KSA's broadband potential

Operators in KSA are seizing on broadband as the best means to revive flagging ARPU

Tags: Nokia Siemens NetworksSaudi ArabiaSaudi Telecom CompanyValue PartnersZain - Saudi Arabia
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KSA's broadband potential Saudi Arabia is emerging as a dynamic market for mobile broadband.
By  Roger Field Published  May 27, 2010

Saudi Arabia's telecoms sector is something of an anomaly, with mobile penetration far above international norms at about 190%, while fixed broadband penetration remains well below average for developed nations, at about 42%, according to figures from research firm Value Partners.

But with the country's three mobile operators, STC, Mobily and Zain all offering competitive mobile broadband packages while also testing LTE, Saudi Arabia is fast becoming the region's leader in mobile broadband.

While LTE is unlikely to be a significant commercial force before 2013, Saudi Arabia does already have a 4G operator in the form of WiMAX player Atheeb Telecom, which offers broadband packages with speed of up to 2Mbps, as well as voice services using voice over internet protocol (VoIP).

While the speeds offered by Atheeb might seem limited in comparison with the 21Mbps downlink speeds claimed by Mobily on its HSPA+ network, the service has had a significant impact on the country's fixed internet sector, offering a reliable broadband service without the installation delays often associated with DSL connections.

Another company, Saudi Integrated Telecom Company (Saudi ITC), which won a 4G licence at the same time as Atheeb Telecom, is planning to deploy an LTE network. The company has originally gained a WiMAX licence, but decided to change it to LTE, and is expected to launch by the end of the year or early 2011, according to sources close to the company.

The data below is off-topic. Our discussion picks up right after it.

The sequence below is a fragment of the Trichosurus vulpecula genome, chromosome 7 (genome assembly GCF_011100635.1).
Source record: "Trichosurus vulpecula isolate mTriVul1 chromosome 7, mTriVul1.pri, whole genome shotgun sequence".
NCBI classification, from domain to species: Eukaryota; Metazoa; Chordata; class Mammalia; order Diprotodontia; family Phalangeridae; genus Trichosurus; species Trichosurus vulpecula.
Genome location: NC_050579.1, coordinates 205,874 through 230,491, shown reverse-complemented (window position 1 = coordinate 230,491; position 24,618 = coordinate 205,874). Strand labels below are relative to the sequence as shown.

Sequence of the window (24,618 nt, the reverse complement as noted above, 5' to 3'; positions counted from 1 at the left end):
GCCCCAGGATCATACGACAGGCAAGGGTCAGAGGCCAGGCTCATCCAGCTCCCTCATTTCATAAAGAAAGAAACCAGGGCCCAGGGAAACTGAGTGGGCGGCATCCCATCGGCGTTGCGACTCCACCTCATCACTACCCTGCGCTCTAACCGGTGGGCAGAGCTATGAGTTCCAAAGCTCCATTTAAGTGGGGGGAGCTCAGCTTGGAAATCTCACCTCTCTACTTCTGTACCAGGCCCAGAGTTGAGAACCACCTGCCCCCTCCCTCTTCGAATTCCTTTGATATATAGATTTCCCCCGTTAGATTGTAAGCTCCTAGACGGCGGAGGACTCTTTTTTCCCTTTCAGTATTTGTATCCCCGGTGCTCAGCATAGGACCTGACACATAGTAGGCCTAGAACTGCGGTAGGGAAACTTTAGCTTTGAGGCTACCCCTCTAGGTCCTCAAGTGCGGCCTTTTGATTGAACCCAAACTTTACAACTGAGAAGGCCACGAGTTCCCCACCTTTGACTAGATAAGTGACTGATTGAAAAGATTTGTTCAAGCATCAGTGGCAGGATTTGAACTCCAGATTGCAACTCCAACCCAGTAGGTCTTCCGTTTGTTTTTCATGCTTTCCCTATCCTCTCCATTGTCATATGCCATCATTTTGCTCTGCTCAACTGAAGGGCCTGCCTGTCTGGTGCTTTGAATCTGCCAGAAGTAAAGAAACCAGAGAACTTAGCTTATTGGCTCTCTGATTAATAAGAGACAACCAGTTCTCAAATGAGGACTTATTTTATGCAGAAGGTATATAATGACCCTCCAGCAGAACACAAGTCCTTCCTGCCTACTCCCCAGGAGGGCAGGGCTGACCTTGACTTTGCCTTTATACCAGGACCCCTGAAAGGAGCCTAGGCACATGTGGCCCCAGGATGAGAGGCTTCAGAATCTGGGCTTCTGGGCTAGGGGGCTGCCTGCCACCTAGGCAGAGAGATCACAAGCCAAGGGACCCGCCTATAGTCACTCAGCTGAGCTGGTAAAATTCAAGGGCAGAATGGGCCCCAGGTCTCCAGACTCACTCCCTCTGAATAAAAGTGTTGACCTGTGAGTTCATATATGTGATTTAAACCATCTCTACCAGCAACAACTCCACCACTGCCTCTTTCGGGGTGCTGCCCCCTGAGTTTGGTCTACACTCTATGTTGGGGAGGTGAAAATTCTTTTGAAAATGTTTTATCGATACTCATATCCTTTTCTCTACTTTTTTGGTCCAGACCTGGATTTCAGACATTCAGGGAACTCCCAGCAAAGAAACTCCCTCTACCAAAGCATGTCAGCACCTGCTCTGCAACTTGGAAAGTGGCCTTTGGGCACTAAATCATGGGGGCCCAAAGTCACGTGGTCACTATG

Meanwhile, incumbent operator STC is also progressing with its plan to deploy fibre across the country, and announced last month that it had launched a fibre to the home service with speeds of up to 100Mbps in parts of Riyadh, Jeddah, Dammam and Al Madina.

But it seems to be mobile broadband that has gained most attention in Saudi Arabia in recent months, with Mobily touting its HSPA+ network which is capable of speeds of up to 21Mbps, while STC and Zain are also set to launch their own HSPA+ networks. All three mobile operators have also been carrying out LTE trials that have proven the viability of mobile broadband at speeds of up to 100Mbps.

For Walid Romman, Motorola's country manager for Saudi Arabia, much of this development in the broadband sector is down to the level of competition in the country's telecoms sector, combined with the legacy of a relatively low internet penetration rate.

"Even when we saw mobile penetration moving over 100%, the data penetrations in Saudi Arabia were still relatively lower than other markets in the region," he says.

"Saudi Arabia is also a very large country, the largest in the Middle East in terms of geography and population. With the recent introduction of new operators, all of this prompted a heated competition between the operators to provide niche technologies especially in the broadband arena. That is why we see Saudi is a leader in the region in terms of introducing new tech."

Furthermore, with mobile penetration at about 190%, according to data from Value Partners, Saudi Arabia's three mobile operators increasingly see the need to invest in data services as a means of addressing falling voice ARPU, according to Zoran Vasiljev, a partner at Value Partners.

"This is one of the strategies where they can work on maintaining or even increasing their ARPUs because people are looking at their phones more than putting them to their ears. People are becoming more interested in data experience than voice," he says.

He adds that while Saudi Arabia has a low fixed broadband penetration rate, which is around 42%, HSPA subscriptions have soared and are now among the highest in the region.